The Golgi technique may only partially impregnate some neurons. This was overcome as far as possible by adhering to strict criteria for selecting and analysing cells and using similar technical procedures in all cases. To avoid the difficulties of counting spines in front of and behind the dendritic shafts, we only counted those in the clear zones of neuropil flanking the shafts. It follows that such counts are underestimates of the true population. However, as a common procedure was used in all brains, including the fact that the observers were blind to the clinical diagnosis until all measurements were completed, the results should be consistent in relation to each other and truly reflect differences between schizophrenic and non-schizophrenic brains. Other difficulties experienced in the counting of spines included detection of two separate but closely spaced spines, spines lying close to the parent dendrite, and the detection of weakly stained spines. These difficulties were minimised by counting at high magnification and following strict criteria across all samples.
The nature of the changes that could lead to a schizophrenia specific spine loss is unknown. The reduced spine density in schizophrenia could be the result of some event at a critical point during development. Cortical spine density increases after birth and then decreases to normal adult levels in the first years of life.35 This pruning of spines in normal development has important implications for pathological loss of spines from pyramidal neurons and could account for a loss of NMDA receptors, which have been reported to be present on spines.17 As pyramidal cells are intercortical association neurons,21 it is also possible that communication between neocortical areas may be disrupted as a result of loss of spines. Spines may be lost as a result of reduced synaptic transmission, suggested by a decrease in the synaptic proteins synapsin and synaptophysin in schizophrenic cortex.36 37 Afferent axon terminals may be lost, and we have seen with electron microscopy “naked” postsynaptic densities on the dendrites in schizophrenic cortex, albeit in a study of a single brain which has, therefore, limited importance.38 We have also found abnormal excitatory synapses with vesicles that clump away from unusually short postsynaptic densities where the glutamate receptor is situated.18 19 38 Our group has reported reduced glutamate receptors in schizophrenic temporal cortex,39 40 and there is reduced expression of glutamate receptor gene in the hippocampus.41 An excessive pruning of prefrontal synapses, perhaps involving excitatory glutamatergic inputs to pyramidal neurons, has been suggested as a possible aetiological factor in schizophrenia.42 Fewer dopaminergic fibres innervate pyramidal cells in the cingulate cortex of schizophrenic patients whereas more innervate GABAergic non-pyramidal cells.43 As spines of pyramidal cells receive dopaminergic synapses as well as glutamatergic ones,44 it is possible that spine loss accounts for at least some reduction of dopaminergic innervation.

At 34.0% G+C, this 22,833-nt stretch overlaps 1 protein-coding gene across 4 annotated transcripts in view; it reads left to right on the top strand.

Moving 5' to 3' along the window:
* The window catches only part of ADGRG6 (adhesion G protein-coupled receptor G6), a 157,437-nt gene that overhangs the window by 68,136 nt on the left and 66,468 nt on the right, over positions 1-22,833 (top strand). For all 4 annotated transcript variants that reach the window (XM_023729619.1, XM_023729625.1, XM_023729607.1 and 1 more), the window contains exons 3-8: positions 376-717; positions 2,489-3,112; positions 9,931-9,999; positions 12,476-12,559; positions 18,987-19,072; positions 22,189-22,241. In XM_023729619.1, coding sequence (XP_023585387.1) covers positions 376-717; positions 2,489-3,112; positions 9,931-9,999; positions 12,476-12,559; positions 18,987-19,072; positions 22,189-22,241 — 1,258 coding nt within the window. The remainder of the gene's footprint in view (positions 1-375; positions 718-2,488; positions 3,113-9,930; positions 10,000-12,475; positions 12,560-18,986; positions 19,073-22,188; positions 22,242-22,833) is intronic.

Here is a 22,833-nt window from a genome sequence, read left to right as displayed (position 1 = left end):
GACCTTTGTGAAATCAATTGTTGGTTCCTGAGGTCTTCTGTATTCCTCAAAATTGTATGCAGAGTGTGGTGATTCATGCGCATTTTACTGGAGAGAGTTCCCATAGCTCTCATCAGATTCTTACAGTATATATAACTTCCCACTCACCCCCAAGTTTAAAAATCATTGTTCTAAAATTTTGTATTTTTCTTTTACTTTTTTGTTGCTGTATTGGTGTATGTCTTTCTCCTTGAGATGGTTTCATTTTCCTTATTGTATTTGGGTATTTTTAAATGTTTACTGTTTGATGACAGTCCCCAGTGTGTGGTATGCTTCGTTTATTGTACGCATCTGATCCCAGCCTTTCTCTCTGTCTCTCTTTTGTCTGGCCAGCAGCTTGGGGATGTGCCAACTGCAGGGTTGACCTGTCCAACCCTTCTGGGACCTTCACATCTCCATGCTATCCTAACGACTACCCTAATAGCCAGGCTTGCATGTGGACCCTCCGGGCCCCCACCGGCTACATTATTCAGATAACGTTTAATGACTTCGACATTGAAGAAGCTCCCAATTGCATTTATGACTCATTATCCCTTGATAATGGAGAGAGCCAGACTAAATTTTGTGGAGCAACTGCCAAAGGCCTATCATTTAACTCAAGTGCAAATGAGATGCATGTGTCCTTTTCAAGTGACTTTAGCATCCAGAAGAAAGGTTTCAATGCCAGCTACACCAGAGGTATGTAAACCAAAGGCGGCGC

Our results are consistent with the concept of a deficit in glutamatergic functions in schizophrenia brought about by a reduction in the number of spines on cortical pyramidal cells. The variability between brains could reflect individual differences in brain structure and the heterogeneity of schizophrenia.23 We are currently studying a new cohort of patients and attempting to remedy some of the deficits of the present pilot study, with more precise matching of cortical areas, more detailed clinical history, and fuller control for Alzheimer’s disease. We shall also relate the spine counts to clinical subtypes, including the prospective neuropsychological data available on these patients. It remains to be determined whether subsyndromes of the disease affect different areas of cortex or are associated with different degrees of change in glutamatergic neurons. We shall also measure and compare other parameters such as dendritic length, branching pattern, and size of neuronal cell bodies. We think that our findings represent the first report of reduced spine density in the neocortex in schizophrenia.
This work was supported by grants from the Stanley Foundation and the National University of Singapore. We are indebted to the late Dr CJ Bruton and Drs TJ Crow and MC Royston for providing some early material, and to Dr SM Gentleman for screening for Alzheimer’s disease. One control brain was provided by Drs C Hornstein and M Bauer. We are grateful to Drs A Klugman and W Jamal for help with analysis of clinical notes, Dr K MacRae and Dr B Puri for statistical advice, Drs KA von Bussmann and GZ Mentis for valuable discussion, and SM Ansell, TB Bull, CM Lee, CT Lee, and LB Moran for expert technical assistance.